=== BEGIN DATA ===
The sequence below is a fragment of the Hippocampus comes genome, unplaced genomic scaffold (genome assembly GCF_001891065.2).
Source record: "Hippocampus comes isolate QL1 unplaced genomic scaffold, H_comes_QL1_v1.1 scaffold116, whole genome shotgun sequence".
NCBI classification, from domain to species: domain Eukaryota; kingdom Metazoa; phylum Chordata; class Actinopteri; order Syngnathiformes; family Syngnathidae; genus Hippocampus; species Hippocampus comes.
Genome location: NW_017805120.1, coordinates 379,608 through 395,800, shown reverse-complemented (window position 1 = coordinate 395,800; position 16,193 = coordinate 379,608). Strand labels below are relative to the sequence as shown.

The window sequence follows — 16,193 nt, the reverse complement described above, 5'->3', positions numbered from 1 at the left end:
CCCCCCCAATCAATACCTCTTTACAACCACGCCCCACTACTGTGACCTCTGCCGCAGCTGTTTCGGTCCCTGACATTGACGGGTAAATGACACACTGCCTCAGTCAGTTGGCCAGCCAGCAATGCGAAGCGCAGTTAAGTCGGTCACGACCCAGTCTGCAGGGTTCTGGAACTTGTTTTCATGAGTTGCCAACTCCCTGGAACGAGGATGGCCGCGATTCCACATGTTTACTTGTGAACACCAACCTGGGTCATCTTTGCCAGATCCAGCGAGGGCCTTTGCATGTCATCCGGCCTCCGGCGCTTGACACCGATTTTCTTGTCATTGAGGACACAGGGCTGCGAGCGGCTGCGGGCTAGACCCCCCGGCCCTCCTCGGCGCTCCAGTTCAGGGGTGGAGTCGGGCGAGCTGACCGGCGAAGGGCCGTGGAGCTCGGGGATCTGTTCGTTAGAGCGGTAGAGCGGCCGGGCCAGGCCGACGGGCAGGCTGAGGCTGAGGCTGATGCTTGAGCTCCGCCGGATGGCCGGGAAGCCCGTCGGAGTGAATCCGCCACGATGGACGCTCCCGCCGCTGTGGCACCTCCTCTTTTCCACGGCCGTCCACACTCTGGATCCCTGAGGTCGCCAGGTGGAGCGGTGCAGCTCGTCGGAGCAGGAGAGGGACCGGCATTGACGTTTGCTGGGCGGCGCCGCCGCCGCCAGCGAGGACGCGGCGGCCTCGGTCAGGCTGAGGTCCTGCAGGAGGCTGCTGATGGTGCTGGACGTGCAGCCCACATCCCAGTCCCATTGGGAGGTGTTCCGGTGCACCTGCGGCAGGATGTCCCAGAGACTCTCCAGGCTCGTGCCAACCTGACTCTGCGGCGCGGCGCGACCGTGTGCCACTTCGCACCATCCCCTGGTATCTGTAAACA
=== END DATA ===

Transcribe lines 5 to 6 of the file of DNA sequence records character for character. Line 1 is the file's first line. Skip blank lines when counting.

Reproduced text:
The window sequence follows — 16,193 nt, the reverse complement described above, 5'->3', positions numbered from 1 at the left end:
CCCCCCCAATCAATACCTCTTTACAACCACGCCCCACTACTGTGACCTCTGCCGCAGCTGTTTCGGTCCCTGACATTGACGGGTAAATGACACACTGCCTCAGTCAGTTGGCCAGCCAGCAATGCGAAGCGCAGTTAAGTCGGTCACGACCCAGTCTGCAGGGTTCTGGAACTTGTTTTCATGAGTTGCCAACTCCCTGGAACGAGGATGGCCGCGATTCCACATGTTTACTTGTGAACACCAACCTGGGTCATCTTTGCCAGATCCAGCGAGGGCCTTTGCATGTCATCCGGCCTCCGGCGCTTGACACCGATTTTCTTGTCATTGAGGACACAGGGCTGCGAGCGGCTGCGGGCTAGACCCCCCGGCCCTCCTCGGCGCTCCAGTTCAGGGGTGGAGTCGGGCGAGCTGACCGGCGAAGGGCCGTGGAGCTCGGGGATCTGTTCGTTAGAGCGGTAGAGCGGCCGGGCCAGGCCGACGGGCAGGCTGAGGCTGAGGCTGATGCTTGAGCTCCGCCGGATGGCCGGGAAGCCCGTCGGAGTGAATCCGCCACGATGGACGCTCCCGCCGCTGTGGCACCTCCTCTTTTCCACGGCCGTCCACACTCTGGATCCCTGAGGTCGCCAGGTGGAGCGGTGCAGCTCGTCGGAGCAGGAGAGGGACCGGCATTGACGTTTGCTGGGCGGCGCCGCCGCCGCCAGCGAGGACGCGGCGGCCTCGGTCAGGCTGAGGTCCTGCAGGAGGCTGCTGATGGTGCTGGACGTGCAGCCCACATCCCAGTCCCATTGGGAGGTGTTCCGGTGCACCTGCGGCAGGATGTCCCAGAGACTCTCCAGGCTCGTGCCAACCTGACTCTGCGGCGCGGCGCGACCGTGTGCCACTTCGCACCATCCCCTGGTATCTGTAAACA